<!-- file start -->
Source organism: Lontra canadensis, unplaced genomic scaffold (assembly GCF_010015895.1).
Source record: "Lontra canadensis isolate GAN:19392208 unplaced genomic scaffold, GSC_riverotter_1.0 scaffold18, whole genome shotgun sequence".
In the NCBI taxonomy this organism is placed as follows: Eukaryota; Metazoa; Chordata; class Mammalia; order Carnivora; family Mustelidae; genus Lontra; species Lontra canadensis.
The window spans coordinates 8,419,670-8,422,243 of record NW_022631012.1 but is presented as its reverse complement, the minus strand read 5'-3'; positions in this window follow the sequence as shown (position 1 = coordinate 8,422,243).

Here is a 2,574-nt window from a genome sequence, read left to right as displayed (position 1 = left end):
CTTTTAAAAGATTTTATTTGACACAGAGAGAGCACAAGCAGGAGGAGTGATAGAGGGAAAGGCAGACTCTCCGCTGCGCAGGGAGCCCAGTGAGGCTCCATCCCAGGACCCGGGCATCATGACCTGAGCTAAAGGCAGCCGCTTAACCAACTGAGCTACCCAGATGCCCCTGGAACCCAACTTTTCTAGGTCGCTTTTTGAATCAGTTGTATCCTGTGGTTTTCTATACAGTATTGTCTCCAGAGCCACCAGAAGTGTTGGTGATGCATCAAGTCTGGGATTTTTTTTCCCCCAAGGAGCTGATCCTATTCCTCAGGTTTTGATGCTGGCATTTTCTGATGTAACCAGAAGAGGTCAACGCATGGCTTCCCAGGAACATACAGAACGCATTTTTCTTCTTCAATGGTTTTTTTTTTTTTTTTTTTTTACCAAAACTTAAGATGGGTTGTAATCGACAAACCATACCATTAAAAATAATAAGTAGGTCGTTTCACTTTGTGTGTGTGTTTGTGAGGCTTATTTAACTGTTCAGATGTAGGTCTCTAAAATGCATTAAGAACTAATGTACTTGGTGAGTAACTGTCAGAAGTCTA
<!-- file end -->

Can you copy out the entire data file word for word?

Source organism: Lontra canadensis, unplaced genomic scaffold (assembly GCF_010015895.1).
Source record: "Lontra canadensis isolate GAN:19392208 unplaced genomic scaffold, GSC_riverotter_1.0 scaffold18, whole genome shotgun sequence".
In the NCBI taxonomy this organism is placed as follows: Eukaryota; Metazoa; Chordata; class Mammalia; order Carnivora; family Mustelidae; genus Lontra; species Lontra canadensis.
The window spans coordinates 8,419,670-8,422,243 of record NW_022631012.1 but is presented as its reverse complement, the minus strand read 5'-3'; positions in this window follow the sequence as shown (position 1 = coordinate 8,422,243).

Here is a 2,574-nt window from a genome sequence, read left to right as displayed (position 1 = left end):
CTTTTAAAAGATTTTATTTGACACAGAGAGAGCACAAGCAGGAGGAGTGATAGAGGGAAAGGCAGACTCTCCGCTGCGCAGGGAGCCCAGTGAGGCTCCATCCCAGGACCCGGGCATCATGACCTGAGCTAAAGGCAGCCGCTTAACCAACTGAGCTACCCAGATGCCCCTGGAACCCAACTTTTCTAGGTCGCTTTTTGAATCAGTTGTATCCTGTGGTTTTCTATACAGTATTGTCTCCAGAGCCACCAGAAGTGTTGGTGATGCATCAAGTCTGGGATTTTTTTTCCCCCAAGGAGCTGATCCTATTCCTCAGGTTTTGATGCTGGCATTTTCTGATGTAACCAGAAGAGGTCAACGCATGGCTTCCCAGGAACATACAGAACGCATTTTTCTTCTTCAATGGTTTTTTTTTTTTTTTTTTTTTACCAAAACTTAAGATGGGTTGTAATCGACAAACCATACCATTAAAAATAATAAGTAGGTCGTTTCACTTTGTGTGTGTGTTTGTGAGGCTTATTTAACTGTTCAGATGTAGGTCTCTAAAATGCATTAAGAACTAATGTACTTGGTGAGTAACTGTCAGAAGTCTA